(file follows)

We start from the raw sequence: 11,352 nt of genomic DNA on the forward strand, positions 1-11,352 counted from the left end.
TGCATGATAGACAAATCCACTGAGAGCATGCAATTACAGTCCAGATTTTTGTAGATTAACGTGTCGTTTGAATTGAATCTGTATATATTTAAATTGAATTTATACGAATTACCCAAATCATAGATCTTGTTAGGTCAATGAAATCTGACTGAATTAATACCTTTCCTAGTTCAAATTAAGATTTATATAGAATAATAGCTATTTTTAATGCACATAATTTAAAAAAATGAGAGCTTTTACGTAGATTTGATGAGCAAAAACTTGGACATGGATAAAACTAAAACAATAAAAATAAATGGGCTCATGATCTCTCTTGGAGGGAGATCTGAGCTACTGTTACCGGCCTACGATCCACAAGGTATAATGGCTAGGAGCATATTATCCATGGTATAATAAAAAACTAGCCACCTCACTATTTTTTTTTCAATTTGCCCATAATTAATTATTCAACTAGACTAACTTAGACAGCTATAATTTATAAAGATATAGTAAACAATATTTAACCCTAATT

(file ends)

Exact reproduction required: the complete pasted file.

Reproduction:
We start from the raw sequence: 11,352 nt of genomic DNA on the forward strand, positions 1-11,352 counted from the left end.
TGCATGATAGACAAATCCACTGAGAGCATGCAATTACAGTCCAGATTTTTGTAGATTAACGTGTCGTTTGAATTGAATCTGTATATATTTAAATTGAATTTATACGAATTACCCAAATCATAGATCTTGTTAGGTCAATGAAATCTGACTGAATTAATACCTTTCCTAGTTCAAATTAAGATTTATATAGAATAATAGCTATTTTTAATGCACATAATTTAAAAAAATGAGAGCTTTTACGTAGATTTGATGAGCAAAAACTTGGACATGGATAAAACTAAAACAATAAAAATAAATGGGCTCATGATCTCTCTTGGAGGGAGATCTGAGCTACTGTTACCGGCCTACGATCCACAAGGTATAATGGCTAGGAGCATATTATCCATGGTATAATAAAAAACTAGCCACCTCACTATTTTTTTTTCAATTTGCCCATAATTAATTATTCAACTAGACTAACTTAGACAGCTATAATTTATAAAGATATAGTAAACAATATTTAACCCTAATT